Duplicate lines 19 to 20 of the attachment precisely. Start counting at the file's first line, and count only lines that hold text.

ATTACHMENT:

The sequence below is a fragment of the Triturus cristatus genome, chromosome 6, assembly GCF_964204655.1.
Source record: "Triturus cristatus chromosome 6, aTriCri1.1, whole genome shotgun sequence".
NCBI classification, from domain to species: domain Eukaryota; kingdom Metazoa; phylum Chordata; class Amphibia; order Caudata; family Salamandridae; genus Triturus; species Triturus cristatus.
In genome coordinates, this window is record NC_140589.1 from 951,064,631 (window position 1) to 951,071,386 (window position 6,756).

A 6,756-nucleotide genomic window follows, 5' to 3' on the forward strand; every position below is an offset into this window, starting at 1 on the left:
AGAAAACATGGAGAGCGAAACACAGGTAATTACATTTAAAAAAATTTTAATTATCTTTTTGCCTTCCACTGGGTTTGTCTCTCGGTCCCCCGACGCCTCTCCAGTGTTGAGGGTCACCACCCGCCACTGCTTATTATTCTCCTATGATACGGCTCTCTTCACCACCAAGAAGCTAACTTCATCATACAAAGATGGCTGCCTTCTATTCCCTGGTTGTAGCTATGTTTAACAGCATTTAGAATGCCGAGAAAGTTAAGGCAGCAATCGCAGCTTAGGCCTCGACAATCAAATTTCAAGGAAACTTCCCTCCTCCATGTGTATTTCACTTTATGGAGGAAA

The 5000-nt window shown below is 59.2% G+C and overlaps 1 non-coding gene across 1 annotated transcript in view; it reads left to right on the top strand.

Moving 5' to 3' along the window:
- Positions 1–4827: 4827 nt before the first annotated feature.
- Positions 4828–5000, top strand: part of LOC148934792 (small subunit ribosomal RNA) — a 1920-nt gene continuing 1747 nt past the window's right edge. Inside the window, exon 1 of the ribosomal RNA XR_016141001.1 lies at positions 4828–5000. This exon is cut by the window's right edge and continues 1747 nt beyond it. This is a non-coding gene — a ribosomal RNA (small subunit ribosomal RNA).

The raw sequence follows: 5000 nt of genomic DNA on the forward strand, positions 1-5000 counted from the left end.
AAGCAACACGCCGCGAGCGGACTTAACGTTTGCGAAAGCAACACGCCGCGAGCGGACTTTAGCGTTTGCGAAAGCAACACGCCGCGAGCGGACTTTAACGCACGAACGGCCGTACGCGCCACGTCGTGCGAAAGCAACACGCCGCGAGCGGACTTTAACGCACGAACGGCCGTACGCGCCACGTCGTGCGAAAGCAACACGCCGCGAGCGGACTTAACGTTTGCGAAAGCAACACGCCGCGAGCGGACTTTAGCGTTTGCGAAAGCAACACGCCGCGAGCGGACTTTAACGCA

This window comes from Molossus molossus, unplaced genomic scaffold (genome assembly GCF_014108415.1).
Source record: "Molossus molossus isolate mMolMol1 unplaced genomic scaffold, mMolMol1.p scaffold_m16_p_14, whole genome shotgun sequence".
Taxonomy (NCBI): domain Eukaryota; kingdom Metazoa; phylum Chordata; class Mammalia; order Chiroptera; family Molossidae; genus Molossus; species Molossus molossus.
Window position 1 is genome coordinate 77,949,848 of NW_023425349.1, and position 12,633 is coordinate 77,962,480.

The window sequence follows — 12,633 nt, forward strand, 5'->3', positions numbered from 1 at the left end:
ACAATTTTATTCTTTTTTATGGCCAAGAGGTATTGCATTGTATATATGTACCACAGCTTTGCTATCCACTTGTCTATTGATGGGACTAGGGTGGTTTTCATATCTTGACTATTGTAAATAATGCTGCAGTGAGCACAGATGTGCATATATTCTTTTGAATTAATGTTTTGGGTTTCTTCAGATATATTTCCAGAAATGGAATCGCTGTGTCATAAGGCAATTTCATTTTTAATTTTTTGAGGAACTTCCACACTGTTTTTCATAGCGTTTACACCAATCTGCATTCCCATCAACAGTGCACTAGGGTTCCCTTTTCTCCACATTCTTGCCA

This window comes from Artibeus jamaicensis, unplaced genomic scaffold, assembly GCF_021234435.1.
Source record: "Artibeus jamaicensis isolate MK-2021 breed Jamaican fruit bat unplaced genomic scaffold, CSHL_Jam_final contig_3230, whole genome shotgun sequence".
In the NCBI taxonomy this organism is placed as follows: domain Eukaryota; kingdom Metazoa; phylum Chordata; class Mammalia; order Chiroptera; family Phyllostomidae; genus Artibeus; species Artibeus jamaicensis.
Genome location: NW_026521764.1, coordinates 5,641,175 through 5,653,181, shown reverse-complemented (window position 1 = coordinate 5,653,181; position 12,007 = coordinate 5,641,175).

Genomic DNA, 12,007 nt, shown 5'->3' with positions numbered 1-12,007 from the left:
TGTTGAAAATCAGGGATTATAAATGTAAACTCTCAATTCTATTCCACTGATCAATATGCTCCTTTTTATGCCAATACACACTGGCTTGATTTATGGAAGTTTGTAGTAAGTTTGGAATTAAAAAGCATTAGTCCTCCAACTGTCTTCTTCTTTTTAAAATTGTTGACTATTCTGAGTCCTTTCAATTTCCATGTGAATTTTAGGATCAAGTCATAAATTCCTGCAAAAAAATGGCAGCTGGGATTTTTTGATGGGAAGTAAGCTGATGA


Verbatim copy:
This window comes from Artibeus jamaicensis, unplaced genomic scaffold, assembly GCF_021234435.1.
Source record: "Artibeus jamaicensis isolate MK-2021 breed Jamaican fruit bat unplaced genomic scaffold, CSHL_Jam_final contig_3230, whole genome shotgun sequence".